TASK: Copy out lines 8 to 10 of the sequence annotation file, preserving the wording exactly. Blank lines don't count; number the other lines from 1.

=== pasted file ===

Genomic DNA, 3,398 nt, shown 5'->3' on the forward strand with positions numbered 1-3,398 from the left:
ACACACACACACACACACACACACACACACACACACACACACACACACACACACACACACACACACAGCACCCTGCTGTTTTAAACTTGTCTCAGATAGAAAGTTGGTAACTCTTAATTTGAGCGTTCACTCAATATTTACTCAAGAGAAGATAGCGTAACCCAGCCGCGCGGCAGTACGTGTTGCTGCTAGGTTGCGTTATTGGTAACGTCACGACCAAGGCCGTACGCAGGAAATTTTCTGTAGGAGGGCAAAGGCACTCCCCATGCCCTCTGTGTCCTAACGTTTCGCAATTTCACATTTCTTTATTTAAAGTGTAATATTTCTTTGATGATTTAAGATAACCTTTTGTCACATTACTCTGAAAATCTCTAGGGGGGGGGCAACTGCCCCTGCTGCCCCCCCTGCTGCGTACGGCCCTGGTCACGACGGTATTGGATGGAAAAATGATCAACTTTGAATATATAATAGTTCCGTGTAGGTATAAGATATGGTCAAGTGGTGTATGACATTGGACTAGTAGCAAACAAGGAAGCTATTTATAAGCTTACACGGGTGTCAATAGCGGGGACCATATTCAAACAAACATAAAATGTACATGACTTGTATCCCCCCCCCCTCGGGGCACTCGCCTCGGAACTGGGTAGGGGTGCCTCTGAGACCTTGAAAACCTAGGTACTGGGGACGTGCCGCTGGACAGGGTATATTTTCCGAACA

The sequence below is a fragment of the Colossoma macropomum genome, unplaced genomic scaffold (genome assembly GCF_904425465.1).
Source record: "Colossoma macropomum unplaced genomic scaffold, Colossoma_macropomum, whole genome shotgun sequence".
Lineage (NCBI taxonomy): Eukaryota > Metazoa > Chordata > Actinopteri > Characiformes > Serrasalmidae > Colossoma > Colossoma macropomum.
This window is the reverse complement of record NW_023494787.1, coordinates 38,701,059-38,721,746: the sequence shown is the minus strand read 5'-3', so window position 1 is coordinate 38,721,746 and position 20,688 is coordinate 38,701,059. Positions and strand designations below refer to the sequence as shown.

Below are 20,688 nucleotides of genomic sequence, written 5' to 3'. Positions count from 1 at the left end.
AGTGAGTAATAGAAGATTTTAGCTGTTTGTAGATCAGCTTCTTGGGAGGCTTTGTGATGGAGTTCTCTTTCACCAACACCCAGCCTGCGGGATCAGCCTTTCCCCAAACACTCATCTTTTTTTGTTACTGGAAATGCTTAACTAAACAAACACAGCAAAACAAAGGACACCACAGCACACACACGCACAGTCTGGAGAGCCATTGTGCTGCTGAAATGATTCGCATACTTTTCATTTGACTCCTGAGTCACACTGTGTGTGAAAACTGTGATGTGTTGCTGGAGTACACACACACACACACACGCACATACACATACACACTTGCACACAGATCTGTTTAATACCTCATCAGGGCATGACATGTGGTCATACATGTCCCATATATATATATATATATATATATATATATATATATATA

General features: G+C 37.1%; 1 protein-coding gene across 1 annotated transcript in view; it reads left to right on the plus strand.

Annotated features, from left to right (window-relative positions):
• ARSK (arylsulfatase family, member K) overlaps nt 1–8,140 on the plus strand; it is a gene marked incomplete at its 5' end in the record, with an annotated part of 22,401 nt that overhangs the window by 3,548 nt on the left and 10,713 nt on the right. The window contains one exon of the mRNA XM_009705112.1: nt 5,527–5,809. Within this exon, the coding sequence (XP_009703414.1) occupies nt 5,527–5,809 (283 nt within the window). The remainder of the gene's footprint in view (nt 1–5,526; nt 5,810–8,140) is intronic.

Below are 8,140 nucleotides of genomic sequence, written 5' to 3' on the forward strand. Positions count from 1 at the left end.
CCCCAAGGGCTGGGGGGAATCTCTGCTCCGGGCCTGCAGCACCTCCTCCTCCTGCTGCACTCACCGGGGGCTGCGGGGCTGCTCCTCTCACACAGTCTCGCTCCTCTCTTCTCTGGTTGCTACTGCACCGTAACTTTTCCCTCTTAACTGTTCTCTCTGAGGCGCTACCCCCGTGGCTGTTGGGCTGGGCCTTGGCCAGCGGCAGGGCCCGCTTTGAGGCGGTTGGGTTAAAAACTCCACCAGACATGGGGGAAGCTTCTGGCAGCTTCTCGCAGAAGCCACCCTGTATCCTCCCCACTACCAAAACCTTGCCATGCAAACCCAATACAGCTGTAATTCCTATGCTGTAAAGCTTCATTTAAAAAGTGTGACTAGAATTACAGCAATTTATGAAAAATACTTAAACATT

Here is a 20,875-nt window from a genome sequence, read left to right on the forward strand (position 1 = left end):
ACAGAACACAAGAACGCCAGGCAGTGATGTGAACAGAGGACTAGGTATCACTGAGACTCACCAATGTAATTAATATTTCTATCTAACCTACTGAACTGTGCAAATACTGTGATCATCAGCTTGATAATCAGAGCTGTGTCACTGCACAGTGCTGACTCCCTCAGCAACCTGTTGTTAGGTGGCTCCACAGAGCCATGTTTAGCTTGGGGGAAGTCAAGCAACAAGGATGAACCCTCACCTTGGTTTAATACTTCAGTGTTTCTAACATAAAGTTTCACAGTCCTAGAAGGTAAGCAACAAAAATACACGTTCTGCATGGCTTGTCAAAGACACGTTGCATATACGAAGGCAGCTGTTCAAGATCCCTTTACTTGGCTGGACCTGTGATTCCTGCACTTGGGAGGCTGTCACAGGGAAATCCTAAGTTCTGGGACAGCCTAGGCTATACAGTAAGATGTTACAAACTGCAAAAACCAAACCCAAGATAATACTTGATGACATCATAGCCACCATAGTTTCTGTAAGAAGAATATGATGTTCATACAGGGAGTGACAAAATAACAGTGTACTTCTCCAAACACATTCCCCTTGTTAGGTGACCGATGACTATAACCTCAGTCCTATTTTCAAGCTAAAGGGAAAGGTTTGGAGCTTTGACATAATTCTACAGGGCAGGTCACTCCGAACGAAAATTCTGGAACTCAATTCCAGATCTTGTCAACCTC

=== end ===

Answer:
AGTGAGTAATAGAAGATTTTAGCTGTTTGTAGATCAGCTTCTTGGGAGGCTTTGTGATGGAGTTCTCTTTCACCAACACCCAGCCTGCGGGATCAGCCTTTCCCCAAACACTCATCTTTTTTTGTTACTGGAAATGCTTAACTAAACAAACACAGCAAAACAAAGGACACCACAGCACACACACGCACAGTCTGGAGAGCCATTGTGCTGCTGAAATGATTCGCATACTTTTCATTTGACTCCTGAGTCACACTGTGTGTGAAAACTGTGATGTGTTGCTGGAGTACACACACACACACACACGCACATACACATACACACTTGCACACAGATCTGTTTAATACCTCATCAGGGCATGACATGTGGTCATACATGTCCCATATATATATATATATATATATATATATATATATATATA

General features: G+C 37.1%; 1 protein-coding gene across 1 annotated transcript in view; it reads left to right on the plus strand.

Annotated features, from left to right (window-relative positions):